12. On the second blue bar (title bar), where Addressbook_V is shown, right click on the title bar. This will cause the Properties Dialog to be displayed.



    • In the box next to Caption, change Addressbook to Address Book.
    • In the lower left corner of the Properties Dialog, click on the Font button. This will cause the font dialog to be displayed.



    • Select the Courier New font and Size 16 for font size... then click OK.
    • Courier New is a fixed space font and this is what we need to get straight columns in the List Box Control.
  13. When the Properties Dialog is redisplayed, press the Enter button on your keyboard.
  14. Drag and Drop the TODO: Place dialog controls here. static control to just under the thin blue line.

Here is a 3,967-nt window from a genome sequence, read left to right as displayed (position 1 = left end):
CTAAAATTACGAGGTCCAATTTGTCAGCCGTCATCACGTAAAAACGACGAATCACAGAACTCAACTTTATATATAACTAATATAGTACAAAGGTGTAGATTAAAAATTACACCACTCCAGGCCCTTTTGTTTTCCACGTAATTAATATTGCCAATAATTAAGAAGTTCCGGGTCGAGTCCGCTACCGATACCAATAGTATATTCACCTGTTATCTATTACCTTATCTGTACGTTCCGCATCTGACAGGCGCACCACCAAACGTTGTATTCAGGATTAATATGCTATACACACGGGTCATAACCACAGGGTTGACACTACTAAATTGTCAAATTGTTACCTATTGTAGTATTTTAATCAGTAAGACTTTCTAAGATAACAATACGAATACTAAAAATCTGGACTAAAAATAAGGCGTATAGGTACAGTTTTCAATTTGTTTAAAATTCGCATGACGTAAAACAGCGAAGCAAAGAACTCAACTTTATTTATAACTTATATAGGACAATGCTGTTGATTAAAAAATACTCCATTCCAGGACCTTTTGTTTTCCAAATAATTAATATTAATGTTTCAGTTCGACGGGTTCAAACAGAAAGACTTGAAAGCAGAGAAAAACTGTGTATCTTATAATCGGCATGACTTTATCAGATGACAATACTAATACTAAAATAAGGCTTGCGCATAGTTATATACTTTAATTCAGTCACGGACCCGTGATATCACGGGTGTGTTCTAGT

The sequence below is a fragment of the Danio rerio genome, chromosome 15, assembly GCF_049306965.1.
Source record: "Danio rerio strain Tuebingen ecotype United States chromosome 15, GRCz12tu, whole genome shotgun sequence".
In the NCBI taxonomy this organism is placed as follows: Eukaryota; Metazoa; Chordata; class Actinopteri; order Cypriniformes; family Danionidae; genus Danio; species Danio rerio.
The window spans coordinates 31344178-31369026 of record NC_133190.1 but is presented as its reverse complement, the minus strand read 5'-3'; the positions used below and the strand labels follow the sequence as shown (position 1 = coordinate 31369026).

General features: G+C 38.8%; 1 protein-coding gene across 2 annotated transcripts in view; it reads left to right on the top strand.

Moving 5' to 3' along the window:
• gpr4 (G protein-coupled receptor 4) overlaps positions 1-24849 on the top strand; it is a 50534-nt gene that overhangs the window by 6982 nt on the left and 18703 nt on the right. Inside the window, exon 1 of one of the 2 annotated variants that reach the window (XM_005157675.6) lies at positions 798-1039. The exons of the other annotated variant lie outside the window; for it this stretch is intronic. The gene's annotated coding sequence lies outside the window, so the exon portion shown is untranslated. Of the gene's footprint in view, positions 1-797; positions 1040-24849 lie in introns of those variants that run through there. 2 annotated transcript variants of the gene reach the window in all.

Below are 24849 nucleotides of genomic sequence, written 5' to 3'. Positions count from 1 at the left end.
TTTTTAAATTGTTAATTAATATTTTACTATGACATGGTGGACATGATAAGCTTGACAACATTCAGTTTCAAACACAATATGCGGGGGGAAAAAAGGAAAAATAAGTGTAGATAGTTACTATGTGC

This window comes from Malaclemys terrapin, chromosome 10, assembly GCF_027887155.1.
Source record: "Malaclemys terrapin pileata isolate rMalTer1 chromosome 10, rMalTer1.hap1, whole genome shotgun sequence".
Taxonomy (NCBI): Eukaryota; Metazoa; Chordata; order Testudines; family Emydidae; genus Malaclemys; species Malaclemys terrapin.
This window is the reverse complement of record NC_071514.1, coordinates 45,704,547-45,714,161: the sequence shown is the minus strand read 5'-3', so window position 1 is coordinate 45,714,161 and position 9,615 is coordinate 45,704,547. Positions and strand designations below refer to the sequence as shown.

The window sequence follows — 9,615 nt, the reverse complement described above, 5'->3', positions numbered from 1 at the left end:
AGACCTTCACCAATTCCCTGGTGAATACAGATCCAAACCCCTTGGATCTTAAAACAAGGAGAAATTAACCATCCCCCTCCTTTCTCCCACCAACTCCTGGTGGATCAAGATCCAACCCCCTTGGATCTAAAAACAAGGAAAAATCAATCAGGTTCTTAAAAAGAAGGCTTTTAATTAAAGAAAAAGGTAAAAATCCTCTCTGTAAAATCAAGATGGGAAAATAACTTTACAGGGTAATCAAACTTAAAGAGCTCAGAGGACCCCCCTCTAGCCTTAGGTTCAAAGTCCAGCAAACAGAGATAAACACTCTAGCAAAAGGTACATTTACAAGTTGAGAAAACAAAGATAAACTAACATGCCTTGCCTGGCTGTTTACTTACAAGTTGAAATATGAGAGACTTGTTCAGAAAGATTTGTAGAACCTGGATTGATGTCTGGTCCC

• Right click on this static control. This will cause the Text Properties Dialog to appear.



    • Change the caption TODO: Place dialog controls here. to Record ID Last Name First Name Telephone
  15. Drag the OK and Cancel buttons to the bottom of the Address Book dialog.
  16. Right click on the OK button and change the caption to Exit.
  17. Add buttons to get the following:

    Exit Add Update Delete Refresh Cancel


  18. Add a List Box Control under the static control (Record ID Last Name First Name Telephone) and change the Control ID to IDC_ADDRESSLIST.
  19. At this point, the Address Book dialog should look like:



  20. In general, we will attach variables to text edit boxes and list boxes.
    • We will not attach variables to static controls or buttons (I am inconsistent in this area).
    • We will right click on any item (e.g. .cpp or .h file) in the edit window... then click on the ClassWizard
    • Select the Member Variables tab at the top of the ClassWizard Dialog.
    • Select Control ID IDC_ADDRESSLIST... Click on the Add Variable button.



    • This will cause the Add Member variable dialog to be displayed.